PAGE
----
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What Servian’s acquisition says about the A/NZ services market

What Servian’s acquisition says about the A/NZ services market

Representing something greater than Cognizant's own aspirations

Linus Lai (IDC)

Linus Lai (IDC)

Credit: IDC

US IT services provider Cognizant’s recent acquisition of Servian’s entire workforce shows just how important Australian and New Zealand businesses are for the expansion plans of global services companies.

Earlier in January, Cognizant snapped up the Sydney-headquartered data analytics consultancy firm for an undisclosed amount — including its workforce of over 500 across Australia and New Zealand — and claimed that the buy was part of its strategy to increase its expertise of data and artificial intelligence (AI), digital engineering, cloud and internet of things (IoT) worldwide. 

According to IDC vice president and Asia/Pacific Software and Services Research Group member Linus Lai, this purchase represents something greater than Cognizant’s own aspirations. 

Lai claimed that services companies based in Australia and New Zealand have been a target for acquisitions over the last few years. 

“It has been quite a good place for global services companies who are looking to expand their footprint, particularly in A/NZ, to start with acquisitions of this nature,” he said. 

“Since most of the medium to large SIs [systems integrators] have been snapped up already, the global SIs don't really need to acquire similar capabilities that they already have, but they do need to look for specialist types of capabilities with a good client base in this market.  

“That helps them to break into the digital experience, design, cloud transformation, data and AI space that take some time, even if they use their own global capabilities.” 

Lai pointed to Deloitte as an example, which he claimed has made roughly 40 acquisitions in the region over the last five years. Just a few of these in just the last year include Ekulus, Bistech and Zimbani. In addition, there is also the acquisition of Presence of IT in October 2019, which was considered to be its largest completed consulting transaction in the Australian market at the time.  

Additionally, the firm’s vice president of its Global Services Markets and Trends research team, Gard Little, also said the acquisition shows how, on a global scale, slower spending growth for IT services typically raises demand for inorganic growth.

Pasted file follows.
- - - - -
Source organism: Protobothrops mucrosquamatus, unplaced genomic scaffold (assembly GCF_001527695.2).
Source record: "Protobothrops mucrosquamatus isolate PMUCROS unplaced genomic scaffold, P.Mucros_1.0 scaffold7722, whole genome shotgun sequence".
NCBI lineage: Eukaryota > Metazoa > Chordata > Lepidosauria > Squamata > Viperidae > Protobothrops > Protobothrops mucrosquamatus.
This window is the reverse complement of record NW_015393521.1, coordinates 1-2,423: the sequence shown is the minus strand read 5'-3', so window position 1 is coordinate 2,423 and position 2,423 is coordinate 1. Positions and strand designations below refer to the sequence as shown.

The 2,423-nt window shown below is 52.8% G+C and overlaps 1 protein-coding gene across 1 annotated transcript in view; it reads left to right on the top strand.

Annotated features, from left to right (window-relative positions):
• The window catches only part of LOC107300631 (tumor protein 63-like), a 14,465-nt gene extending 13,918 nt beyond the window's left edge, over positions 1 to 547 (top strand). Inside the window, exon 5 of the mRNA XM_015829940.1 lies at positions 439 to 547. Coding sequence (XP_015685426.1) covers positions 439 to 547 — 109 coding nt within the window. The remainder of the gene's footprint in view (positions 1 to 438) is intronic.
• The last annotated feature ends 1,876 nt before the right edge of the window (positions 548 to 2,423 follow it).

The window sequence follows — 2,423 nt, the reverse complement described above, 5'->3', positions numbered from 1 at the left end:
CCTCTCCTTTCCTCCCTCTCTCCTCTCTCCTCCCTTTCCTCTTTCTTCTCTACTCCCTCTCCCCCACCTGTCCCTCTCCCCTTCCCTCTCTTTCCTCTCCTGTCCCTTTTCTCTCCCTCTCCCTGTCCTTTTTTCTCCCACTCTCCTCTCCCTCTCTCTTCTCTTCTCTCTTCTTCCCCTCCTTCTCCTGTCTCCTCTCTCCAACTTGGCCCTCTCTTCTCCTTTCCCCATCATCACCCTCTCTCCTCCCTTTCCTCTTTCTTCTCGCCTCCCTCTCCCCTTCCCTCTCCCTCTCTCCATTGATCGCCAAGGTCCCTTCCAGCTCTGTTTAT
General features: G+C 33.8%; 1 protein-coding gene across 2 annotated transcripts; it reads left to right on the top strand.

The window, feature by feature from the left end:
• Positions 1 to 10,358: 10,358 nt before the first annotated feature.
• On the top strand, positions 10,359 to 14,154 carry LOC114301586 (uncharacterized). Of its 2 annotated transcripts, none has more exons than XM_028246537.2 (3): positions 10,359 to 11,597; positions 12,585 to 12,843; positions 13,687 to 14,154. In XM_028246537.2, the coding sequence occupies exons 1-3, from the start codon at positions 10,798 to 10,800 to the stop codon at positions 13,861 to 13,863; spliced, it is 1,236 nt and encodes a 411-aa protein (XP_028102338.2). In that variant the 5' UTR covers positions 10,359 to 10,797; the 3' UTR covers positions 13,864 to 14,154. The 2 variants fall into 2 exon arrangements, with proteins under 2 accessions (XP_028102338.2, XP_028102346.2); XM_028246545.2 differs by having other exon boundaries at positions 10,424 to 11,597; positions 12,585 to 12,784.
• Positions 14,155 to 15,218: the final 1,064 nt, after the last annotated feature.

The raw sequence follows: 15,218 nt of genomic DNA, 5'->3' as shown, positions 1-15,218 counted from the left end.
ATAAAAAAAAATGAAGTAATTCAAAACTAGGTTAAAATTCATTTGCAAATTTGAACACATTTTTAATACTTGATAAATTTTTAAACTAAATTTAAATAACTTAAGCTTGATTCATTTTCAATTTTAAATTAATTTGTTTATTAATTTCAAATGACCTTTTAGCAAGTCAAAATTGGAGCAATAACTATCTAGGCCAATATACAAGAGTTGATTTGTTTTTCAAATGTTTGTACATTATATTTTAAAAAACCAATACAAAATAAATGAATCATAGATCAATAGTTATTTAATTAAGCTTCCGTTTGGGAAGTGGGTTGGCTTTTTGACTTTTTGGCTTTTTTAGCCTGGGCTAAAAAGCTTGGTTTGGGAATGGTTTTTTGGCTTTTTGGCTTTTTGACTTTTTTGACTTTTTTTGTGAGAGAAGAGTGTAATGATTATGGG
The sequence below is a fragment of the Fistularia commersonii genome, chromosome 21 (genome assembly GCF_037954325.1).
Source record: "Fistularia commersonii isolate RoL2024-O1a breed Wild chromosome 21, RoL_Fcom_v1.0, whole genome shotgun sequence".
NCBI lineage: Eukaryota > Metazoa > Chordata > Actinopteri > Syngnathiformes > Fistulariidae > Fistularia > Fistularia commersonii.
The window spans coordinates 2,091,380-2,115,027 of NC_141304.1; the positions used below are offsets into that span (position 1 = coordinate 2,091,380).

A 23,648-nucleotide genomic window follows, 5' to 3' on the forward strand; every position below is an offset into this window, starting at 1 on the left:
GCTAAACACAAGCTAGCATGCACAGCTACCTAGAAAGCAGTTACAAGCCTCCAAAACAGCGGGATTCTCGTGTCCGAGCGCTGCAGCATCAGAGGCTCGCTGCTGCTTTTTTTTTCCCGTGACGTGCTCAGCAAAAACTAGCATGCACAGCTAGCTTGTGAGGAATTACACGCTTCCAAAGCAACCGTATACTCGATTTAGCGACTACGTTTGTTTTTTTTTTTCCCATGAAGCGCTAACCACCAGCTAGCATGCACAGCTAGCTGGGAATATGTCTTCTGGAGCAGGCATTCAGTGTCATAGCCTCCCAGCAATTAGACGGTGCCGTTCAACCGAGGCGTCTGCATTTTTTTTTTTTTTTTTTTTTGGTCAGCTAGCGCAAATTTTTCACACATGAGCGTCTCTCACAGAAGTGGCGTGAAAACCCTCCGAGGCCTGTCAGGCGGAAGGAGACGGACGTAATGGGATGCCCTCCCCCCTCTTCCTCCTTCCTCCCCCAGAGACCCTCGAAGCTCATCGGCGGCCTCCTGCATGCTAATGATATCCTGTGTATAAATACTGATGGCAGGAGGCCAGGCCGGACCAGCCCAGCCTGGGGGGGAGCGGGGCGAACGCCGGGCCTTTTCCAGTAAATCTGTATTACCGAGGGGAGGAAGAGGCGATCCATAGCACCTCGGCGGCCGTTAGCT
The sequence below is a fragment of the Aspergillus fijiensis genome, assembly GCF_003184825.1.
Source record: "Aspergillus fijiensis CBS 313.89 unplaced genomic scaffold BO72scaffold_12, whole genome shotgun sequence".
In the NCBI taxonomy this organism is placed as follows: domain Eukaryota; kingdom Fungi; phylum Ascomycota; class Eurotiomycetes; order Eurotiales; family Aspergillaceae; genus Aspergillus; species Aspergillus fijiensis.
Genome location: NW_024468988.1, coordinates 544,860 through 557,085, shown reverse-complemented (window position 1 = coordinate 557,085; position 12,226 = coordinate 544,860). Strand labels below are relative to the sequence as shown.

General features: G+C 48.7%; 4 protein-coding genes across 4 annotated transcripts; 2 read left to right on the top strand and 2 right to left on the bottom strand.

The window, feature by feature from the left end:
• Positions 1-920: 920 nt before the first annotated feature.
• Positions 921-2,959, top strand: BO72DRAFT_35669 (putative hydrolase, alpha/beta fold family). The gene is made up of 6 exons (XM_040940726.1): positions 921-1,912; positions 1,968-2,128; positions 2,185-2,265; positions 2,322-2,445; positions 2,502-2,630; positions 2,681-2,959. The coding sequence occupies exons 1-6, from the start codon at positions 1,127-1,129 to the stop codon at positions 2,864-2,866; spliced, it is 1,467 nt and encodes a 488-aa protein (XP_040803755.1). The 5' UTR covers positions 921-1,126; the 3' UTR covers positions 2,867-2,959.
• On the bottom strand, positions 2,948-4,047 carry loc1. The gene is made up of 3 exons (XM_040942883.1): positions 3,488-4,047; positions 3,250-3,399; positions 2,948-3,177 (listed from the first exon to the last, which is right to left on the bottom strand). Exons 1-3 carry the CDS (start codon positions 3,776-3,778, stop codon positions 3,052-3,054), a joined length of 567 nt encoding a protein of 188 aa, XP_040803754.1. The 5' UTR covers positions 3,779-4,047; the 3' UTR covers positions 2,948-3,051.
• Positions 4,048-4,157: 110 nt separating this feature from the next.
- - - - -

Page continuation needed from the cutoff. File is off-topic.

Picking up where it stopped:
Gard Little (IDC)Credit: IDC
Gard Little (IDC)

"This is true for large and small firms alike. Last quarter, I predicted that two of the top 20 worldwide IT services firms would merge in 2021 because of this trend, and the friendly offer by Atos for DXC supports this," he said. 

That offer, which was made in early January, is, according to analyst firm Technology Business Research, likely to expand Atos' global service capabilities, expand its team of security professionals by 60 per cent, and take on its digital security services business. 

Aside from viewing the A/NZ region as a stepping stone for expansion, the IT services industry also has its sights on digital marketing-related technology acquisitions. To Lai, this is indicative of acquisitions shifting towards focusing on the execution of digital strategies, and not just on the front office, customer experience or digital marketing. 

This, of course, comes as the world at large is cutting back on physicality as a means of mitigating the coronavirus pandemic. 

“Particularly in COVID, everything is going contactless, everything's going extremely digital. We are accelerating lots of years of transformation as quickly as possible,” Lai said. 

“The capabilities to execute on a transformation, particularly in AI [artificial intelligence], in machine learning, in data and in security as well; we'll need a set of skills that enterprises are really want to look for, and they don't necessarily come from a lot of the larger global SIs necessarily, unless you unless you're in a tier one organisation in Australia.” 

Within the channel market at large, a multitude of mergers and acquisitions have taken place during the first month of the new year, and this isn't expected to slow down any time soon

This is according to Tech Research Asia analyst Mark Iles, who previously told ARN that he expects the rate of acquisitions and mergers to continue.

“Money is cheap if you can access it and there is a lot of private equity interest in IT at the moment creating competition with strategic buyers and we don’t see that changing,” Iles said at the time.   


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